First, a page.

You Can Turn A Mazda MX-5 Into A Classic Alfa Romeo 158 For Less Than $11,000

Illustration for article titled You Can Turn A Mazda MX-5 Into A Classic Alfa Romeo 158 For Less Than $11,000
Photo: Tipo 184 (Getty Images)

If you, like me, have ever wanted an old Grand Prix machine but do not have the money or the motivation required to maintain a classic car, then I’ve got some good news for you. A new Tipo 184 kit can turn an old Mazda MX-5 Miata into an Alfa Romeo 158, a late-1930s vehicle that won the first official Formula One race at Silverstone in 1950.


If you’ve watched Ant Anstead’s MotorTrend show Wheeler Dealers, then you might know what’s up. This is Anstead’s latest project, and I have to admit: I’m a fan.

Anstead’s site lists very few details about this kit (you have to send in a deposit to learn more), but in an interview with F1 Geeks, Anstead revealed that Tipo 184 will be offering both a kit and a fully assembled car. That way, you can decide if you want to get down and dirty to craft your own Alfa—or if you just want the experience of driving one.

And... there is a caveat. The kit includes everything you need to make the Alfa, minus the Miata. You have to bring that along to do it yourself—but that’s still going to be a hell of a lot cheaper than buying an old Alfa outright. And, considering it’s a kit car, it’s not a perfect replica.

The kit in all its glory.
The kit in all its glory.
Photo: Tipo 184

The kit is advertised as £7,499, which is $10,192 over here in the United States. There’s a 10-kit limited run of these starter packs, so if you want one, you’re going to want to chuck your name into the running with either a 75 or 50 percent down payment. If you’re one of the first to purchase, you’ll also have the chance to build the car in Tipo 184's workshop—with Anstead’s helping hand.

If that doesn’t happen for you, then no worries: the instructions are well-organized into several distinct “chapters” that will guide you through one element of the car at a time. You’ll also be able to purchase those kits separately in 2021, so you can build and budget at your own pace.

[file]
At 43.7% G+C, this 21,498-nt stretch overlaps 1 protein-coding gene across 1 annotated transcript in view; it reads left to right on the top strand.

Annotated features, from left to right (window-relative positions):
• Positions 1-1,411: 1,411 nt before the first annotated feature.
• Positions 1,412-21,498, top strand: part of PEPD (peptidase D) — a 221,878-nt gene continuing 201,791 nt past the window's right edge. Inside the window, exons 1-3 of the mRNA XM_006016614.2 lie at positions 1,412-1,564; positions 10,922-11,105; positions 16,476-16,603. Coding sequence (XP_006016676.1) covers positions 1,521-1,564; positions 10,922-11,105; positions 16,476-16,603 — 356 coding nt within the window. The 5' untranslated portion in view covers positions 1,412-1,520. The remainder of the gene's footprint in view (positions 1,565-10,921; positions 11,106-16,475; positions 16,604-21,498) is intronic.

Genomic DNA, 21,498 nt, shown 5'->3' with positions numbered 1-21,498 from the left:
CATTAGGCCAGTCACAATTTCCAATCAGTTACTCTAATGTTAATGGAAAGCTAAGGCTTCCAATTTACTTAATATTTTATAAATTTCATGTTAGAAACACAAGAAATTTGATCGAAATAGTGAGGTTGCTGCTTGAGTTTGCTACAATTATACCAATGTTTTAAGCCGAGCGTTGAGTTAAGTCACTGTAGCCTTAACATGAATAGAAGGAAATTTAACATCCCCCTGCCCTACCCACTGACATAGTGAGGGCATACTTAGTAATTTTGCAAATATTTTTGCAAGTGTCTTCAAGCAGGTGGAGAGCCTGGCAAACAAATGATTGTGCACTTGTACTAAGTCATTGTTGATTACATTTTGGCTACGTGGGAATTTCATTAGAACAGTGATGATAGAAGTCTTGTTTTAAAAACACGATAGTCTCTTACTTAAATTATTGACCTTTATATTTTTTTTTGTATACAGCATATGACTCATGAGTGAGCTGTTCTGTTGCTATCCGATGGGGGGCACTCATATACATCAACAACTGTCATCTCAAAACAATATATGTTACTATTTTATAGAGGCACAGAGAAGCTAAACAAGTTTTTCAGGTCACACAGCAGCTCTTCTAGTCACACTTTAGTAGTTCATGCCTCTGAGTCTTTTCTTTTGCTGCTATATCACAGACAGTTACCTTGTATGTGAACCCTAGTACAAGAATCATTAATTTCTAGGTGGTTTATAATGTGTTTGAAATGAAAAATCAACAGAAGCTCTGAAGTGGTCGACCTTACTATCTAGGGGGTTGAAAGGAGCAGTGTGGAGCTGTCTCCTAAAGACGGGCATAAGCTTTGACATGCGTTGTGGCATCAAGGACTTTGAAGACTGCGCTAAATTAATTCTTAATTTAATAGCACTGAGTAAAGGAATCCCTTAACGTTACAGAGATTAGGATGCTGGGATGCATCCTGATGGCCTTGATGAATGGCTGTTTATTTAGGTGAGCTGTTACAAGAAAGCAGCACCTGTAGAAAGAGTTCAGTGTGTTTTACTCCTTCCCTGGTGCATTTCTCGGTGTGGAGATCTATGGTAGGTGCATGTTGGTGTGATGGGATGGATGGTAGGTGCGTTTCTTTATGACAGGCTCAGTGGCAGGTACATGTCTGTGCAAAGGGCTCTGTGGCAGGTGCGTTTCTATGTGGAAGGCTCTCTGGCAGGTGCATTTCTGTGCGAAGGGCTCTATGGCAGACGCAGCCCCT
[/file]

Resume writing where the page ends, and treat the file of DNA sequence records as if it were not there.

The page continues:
Weekends at Jalopnik. Managing editor at A Girl's Guide to Cars. Lead IndyCar writer and assistant editor at Frontstretch. Novelist. Motorsport fanatic.


Half-track El Camino

So, the thing I never really understand about these body-swap kits (of which there are several different ones for the NA) is why? Why would you spend several thousand dollars to make your NA look like something it isn’t? Non-car-people won’t care, and car-people will see right through the disguise. So if you buy one of these you’re doing it for yourself, right?

What does the owner get out of it? I can understand something like the Exocet—that has a purpose, it turns a Miata into a track toy and sheds a ton of weight in the process. But this 184 kit, or that Italia one… what does the owner get out of it that’s worth all that money? Why not just buy a different car, if that’s what you want? They look kinda cool in a novelty sort of way, but just a little bit “off” because they have to be built around the constraints of the original car. And, you know, a Miata is not a bad-looking car! It’s very ‘90s Japan to be sure, but there’s nothing wrong with that.

I dunno, I just don’t understand. Maybe if you’re on your fifth Miata and want to try something a bit different?